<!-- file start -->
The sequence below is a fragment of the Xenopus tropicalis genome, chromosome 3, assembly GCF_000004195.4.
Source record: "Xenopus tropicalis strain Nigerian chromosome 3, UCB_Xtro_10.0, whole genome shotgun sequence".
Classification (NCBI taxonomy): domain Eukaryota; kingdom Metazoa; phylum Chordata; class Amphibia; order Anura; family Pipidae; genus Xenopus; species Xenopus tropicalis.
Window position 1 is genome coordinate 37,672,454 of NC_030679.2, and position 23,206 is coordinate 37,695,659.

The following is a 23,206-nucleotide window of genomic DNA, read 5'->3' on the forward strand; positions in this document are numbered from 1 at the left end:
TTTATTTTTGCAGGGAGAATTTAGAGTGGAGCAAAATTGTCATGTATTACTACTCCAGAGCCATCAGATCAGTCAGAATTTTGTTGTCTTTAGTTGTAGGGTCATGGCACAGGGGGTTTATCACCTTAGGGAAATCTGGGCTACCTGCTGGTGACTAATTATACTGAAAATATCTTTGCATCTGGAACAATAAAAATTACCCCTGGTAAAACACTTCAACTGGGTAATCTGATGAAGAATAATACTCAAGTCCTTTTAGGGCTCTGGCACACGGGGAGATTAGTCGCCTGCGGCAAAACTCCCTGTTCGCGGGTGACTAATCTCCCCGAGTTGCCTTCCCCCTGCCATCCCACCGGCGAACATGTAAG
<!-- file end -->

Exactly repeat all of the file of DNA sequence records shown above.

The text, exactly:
The sequence below is a fragment of the Xenopus tropicalis genome, chromosome 3, assembly GCF_000004195.4.
Source record: "Xenopus tropicalis strain Nigerian chromosome 3, UCB_Xtro_10.0, whole genome shotgun sequence".
Classification (NCBI taxonomy): domain Eukaryota; kingdom Metazoa; phylum Chordata; class Amphibia; order Anura; family Pipidae; genus Xenopus; species Xenopus tropicalis.
Window position 1 is genome coordinate 37,672,454 of NC_030679.2, and position 23,206 is coordinate 37,695,659.

The following is a 23,206-nucleotide window of genomic DNA, read 5'->3' on the forward strand; positions in this document are numbered from 1 at the left end:
TTTATTTTTGCAGGGAGAATTTAGAGTGGAGCAAAATTGTCATGTATTACTACTCCAGAGCCATCAGATCAGTCAGAATTTTGTTGTCTTTAGTTGTAGGGTCATGGCACAGGGGGTTTATCACCTTAGGGAAATCTGGGCTACCTGCTGGTGACTAATTATACTGAAAATATCTTTGCATCTGGAACAATAAAAATTACCCCTGGTAAAACACTTCAACTGGGTAATCTGATGAAGAATAATACTCAAGTCCTTTTAGGGCTCTGGCACACGGGGAGATTAGTCGCCTGCGGCAAAACTCCCTGTTCGCGGGTGACTAATCTCCCCGAGTTGCCTTCCCCCTGCCATCCCACCGGCGAACATGTAAG